Trump to stop making vital Obamacare subsidy payments

The move could cripple insurers who use the funds to help cover low-income individuals.

President Donald Trump speaks before signing an executive order on health care in the Roosevelt Room of the White House, Thursday, Oct. 12, 2017, in Washington. CREDIT: AP Photo/Evan Vucci
President Donald Trump speaks before signing an executive order on health care in the Roosevelt Room of the White House, Thursday, Oct. 12, 2017, in Washington. CREDIT: AP Photo/Evan Vucci

The White House will stop paying vital subsidies that offset the costs for insurers of covering lower-income people, White House Press Secretary Sarah Huckabee Sanders confirmed in a statement Thursday.

“The Department of Health and Human Services has concluded that there is no appropriation for cost-sharing reduction payments to insurance companies lawfully under Obamacare,” Sanders’ statement said.

The statement went on to call the CSR payments “the bailout of insurance companies through unlawful payments.”

The news was first reported by Politico Thursday night and later confirmed by the White House.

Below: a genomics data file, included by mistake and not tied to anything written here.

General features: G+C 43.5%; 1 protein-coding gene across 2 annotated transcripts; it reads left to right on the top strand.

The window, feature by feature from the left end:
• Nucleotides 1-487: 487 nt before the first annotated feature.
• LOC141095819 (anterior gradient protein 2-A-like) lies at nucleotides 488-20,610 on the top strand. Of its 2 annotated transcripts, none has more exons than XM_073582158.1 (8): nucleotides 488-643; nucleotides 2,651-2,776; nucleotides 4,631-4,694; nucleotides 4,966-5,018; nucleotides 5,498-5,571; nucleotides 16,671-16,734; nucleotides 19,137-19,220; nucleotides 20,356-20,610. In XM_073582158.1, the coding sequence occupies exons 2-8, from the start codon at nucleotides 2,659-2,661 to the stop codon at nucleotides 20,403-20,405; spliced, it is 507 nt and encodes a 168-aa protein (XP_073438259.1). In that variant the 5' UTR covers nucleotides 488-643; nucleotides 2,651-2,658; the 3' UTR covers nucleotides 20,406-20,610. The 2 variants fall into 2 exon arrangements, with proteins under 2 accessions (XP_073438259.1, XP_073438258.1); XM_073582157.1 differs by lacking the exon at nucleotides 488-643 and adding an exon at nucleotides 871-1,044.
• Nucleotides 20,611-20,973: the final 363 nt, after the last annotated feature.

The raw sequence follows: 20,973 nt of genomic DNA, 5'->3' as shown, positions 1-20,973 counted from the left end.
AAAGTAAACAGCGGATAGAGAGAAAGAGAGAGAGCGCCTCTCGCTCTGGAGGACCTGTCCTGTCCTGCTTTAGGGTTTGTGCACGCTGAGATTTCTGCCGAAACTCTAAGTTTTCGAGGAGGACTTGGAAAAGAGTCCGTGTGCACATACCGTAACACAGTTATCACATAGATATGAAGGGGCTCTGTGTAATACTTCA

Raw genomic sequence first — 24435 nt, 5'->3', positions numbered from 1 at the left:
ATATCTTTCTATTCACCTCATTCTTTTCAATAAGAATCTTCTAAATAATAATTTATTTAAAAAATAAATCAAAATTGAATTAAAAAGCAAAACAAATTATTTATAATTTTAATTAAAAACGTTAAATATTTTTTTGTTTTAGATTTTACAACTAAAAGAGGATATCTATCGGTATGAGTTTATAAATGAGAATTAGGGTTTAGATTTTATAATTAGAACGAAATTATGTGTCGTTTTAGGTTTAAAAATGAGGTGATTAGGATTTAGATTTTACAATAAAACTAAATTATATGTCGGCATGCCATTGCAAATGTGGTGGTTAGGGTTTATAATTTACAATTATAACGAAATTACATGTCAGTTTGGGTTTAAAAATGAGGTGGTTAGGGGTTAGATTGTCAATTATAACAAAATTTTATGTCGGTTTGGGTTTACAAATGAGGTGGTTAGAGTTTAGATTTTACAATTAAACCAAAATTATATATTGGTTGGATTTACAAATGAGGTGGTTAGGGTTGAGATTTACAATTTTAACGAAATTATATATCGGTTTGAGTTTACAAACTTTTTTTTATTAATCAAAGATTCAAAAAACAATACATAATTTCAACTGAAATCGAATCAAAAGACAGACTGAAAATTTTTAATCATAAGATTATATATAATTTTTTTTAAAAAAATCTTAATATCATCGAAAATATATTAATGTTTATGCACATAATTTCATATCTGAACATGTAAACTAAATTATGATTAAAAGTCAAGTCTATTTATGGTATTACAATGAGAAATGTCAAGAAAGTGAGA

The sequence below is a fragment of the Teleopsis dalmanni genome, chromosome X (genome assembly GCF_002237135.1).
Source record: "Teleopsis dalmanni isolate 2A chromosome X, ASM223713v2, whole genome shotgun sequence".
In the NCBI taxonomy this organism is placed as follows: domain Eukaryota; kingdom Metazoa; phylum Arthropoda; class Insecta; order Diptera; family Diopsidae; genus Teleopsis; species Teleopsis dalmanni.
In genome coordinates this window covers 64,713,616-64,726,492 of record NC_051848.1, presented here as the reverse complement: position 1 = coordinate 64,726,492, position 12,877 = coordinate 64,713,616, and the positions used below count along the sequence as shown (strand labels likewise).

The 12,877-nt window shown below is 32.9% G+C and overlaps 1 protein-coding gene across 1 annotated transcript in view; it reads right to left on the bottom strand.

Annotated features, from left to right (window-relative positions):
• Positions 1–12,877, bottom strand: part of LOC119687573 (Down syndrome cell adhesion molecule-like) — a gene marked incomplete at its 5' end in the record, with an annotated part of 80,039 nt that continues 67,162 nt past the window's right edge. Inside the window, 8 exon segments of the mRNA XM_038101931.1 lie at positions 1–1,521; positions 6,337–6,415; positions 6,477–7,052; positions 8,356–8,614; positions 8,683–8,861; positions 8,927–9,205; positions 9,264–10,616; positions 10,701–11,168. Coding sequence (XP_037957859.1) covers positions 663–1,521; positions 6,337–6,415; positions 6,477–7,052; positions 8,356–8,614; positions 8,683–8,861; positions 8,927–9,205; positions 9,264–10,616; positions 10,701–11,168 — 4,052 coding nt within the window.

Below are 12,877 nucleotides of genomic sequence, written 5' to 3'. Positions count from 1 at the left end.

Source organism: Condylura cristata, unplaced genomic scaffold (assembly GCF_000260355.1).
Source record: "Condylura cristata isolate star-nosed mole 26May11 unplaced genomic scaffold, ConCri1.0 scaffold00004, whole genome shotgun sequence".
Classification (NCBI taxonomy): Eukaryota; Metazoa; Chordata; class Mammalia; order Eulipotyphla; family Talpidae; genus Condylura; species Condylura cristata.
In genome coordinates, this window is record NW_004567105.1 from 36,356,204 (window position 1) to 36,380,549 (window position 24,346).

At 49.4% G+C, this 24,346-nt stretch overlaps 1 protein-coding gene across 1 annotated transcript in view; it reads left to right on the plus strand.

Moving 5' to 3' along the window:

The payments, called cost-sharing reductions (CSRs), are the subject of a lawsuit filed by House Republicans during the Obama administration, which House Republicans won. The Obama administration appealed and continued making the payments, which are worth an estimated $7 billion per year.

Trump can simply drop the appeal and stop making the payments, which he’s suggested he may do in the pastThe move will will likely trigger lawsuits from insurers who rely on the funding.

Many insurers did anticipate the move. When providers filed their rate requests earlier this year, many who requested increases cited concerns that Trump would stop making the CSR payments as reason for requesting increases.

Politico’s Thursday night report came hours after Trump signed into law an executive order loosening Obamacare restrictions after having tried and failed a number of times to repeal and replace the Affordable Care Act in Congress.

This story has been updated to include the White House statement.